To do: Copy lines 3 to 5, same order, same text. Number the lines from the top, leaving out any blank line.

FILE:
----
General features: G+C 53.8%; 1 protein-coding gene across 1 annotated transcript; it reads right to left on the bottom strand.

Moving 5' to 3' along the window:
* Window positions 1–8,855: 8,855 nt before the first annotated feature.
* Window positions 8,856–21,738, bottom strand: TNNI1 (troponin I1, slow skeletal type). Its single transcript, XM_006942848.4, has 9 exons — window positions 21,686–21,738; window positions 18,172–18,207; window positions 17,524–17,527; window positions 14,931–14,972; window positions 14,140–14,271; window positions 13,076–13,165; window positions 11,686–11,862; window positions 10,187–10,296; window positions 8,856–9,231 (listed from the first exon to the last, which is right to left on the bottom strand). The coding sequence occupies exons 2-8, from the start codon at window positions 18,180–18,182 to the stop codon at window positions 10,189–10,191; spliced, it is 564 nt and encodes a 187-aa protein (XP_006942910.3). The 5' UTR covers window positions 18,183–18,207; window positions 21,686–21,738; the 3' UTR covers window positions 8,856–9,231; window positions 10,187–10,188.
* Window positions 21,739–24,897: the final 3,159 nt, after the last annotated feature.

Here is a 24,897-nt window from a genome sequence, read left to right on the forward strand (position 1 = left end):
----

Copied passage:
* Window positions 1–8,855: 8,855 nt before the first annotated feature.
* Window positions 8,856–21,738, bottom strand: TNNI1 (troponin I1, slow skeletal type). Its single transcript, XM_006942848.4, has 9 exons — window positions 21,686–21,738; window positions 18,172–18,207; window positions 17,524–17,527; window positions 14,931–14,972; window positions 14,140–14,271; window positions 13,076–13,165; window positions 11,686–11,862; window positions 10,187–10,296; window positions 8,856–9,231 (listed from the first exon to the last, which is right to left on the bottom strand). The coding sequence occupies exons 2-8, from the start codon at window positions 18,180–18,182 to the stop codon at window positions 10,189–10,191; spliced, it is 564 nt and encodes a 187-aa protein (XP_006942910.3). The 5' UTR covers window positions 18,183–18,207; window positions 21,686–21,738; the 3' UTR covers window positions 8,856–9,231; window positions 10,187–10,188.
* Window positions 21,739–24,897: the final 3,159 nt, after the last annotated feature.